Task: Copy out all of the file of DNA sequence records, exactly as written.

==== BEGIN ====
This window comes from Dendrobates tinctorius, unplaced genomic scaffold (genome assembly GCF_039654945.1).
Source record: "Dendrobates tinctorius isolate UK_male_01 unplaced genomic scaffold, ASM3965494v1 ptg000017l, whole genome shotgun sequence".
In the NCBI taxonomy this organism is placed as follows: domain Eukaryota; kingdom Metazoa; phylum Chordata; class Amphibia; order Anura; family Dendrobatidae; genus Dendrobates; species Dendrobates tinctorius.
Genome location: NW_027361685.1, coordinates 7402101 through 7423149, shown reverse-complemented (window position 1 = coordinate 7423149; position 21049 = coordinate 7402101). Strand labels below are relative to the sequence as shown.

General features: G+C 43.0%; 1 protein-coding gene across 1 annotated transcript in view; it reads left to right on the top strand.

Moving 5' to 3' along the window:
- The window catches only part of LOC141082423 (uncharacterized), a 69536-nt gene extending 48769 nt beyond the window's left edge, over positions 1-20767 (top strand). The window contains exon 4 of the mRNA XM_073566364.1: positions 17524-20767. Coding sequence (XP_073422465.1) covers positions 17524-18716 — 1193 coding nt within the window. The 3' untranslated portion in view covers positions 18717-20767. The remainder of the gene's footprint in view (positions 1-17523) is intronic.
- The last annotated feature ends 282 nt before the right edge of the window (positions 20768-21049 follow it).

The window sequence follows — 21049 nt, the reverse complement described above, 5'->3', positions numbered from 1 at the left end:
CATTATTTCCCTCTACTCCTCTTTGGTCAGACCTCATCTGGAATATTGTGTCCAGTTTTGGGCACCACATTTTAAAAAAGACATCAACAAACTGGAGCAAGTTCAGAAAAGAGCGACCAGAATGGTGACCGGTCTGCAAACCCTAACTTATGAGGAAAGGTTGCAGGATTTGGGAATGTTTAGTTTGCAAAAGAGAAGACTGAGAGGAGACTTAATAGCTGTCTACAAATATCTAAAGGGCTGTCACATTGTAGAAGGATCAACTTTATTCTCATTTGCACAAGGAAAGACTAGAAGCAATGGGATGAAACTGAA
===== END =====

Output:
This window comes from Dendrobates tinctorius, unplaced genomic scaffold (genome assembly GCF_039654945.1).
Source record: "Dendrobates tinctorius isolate UK_male_01 unplaced genomic scaffold, ASM3965494v1 ptg000017l, whole genome shotgun sequence".
In the NCBI taxonomy this organism is placed as follows: domain Eukaryota; kingdom Metazoa; phylum Chordata; class Amphibia; order Anura; family Dendrobatidae; genus Dendrobates; species Dendrobates tinctorius.
Genome location: NW_027361685.1, coordinates 7402101 through 7423149, shown reverse-complemented (window position 1 = coordinate 7423149; position 21049 = coordinate 7402101). Strand labels below are relative to the sequence as shown.

General features: G+C 43.0%; 1 protein-coding gene across 1 annotated transcript in view; it reads left to right on the top strand.

Moving 5' to 3' along the window:
- The window catches only part of LOC141082423 (uncharacterized), a 69536-nt gene extending 48769 nt beyond the window's left edge, over positions 1-20767 (top strand). The window contains exon 4 of the mRNA XM_073566364.1: positions 17524-20767. Coding sequence (XP_073422465.1) covers positions 17524-18716 — 1193 coding nt within the window. The 3' untranslated portion in view covers positions 18717-20767. The remainder of the gene's footprint in view (positions 1-17523) is intronic.
- The last annotated feature ends 282 nt before the right edge of the window (positions 20768-21049 follow it).

The window sequence follows — 21049 nt, the reverse complement described above, 5'->3', positions numbered from 1 at the left end:
CATTATTTCCCTCTACTCCTCTTTGGTCAGACCTCATCTGGAATATTGTGTCCAGTTTTGGGCACCACATTTTAAAAAAGACATCAACAAACTGGAGCAAGTTCAGAAAAGAGCGACCAGAATGGTGACCGGTCTGCAAACCCTAACTTATGAGGAAAGGTTGCAGGATTTGGGAATGTTTAGTTTGCAAAAGAGAAGACTGAGAGGAGACTTAATAGCTGTCTACAAATATCTAAAGGGCTGTCACATTGTAGAAGGATCAACTTTATTCTCATTTGCACAAGGAAAGACTAGAAGCAATGGGATGAAACTGAA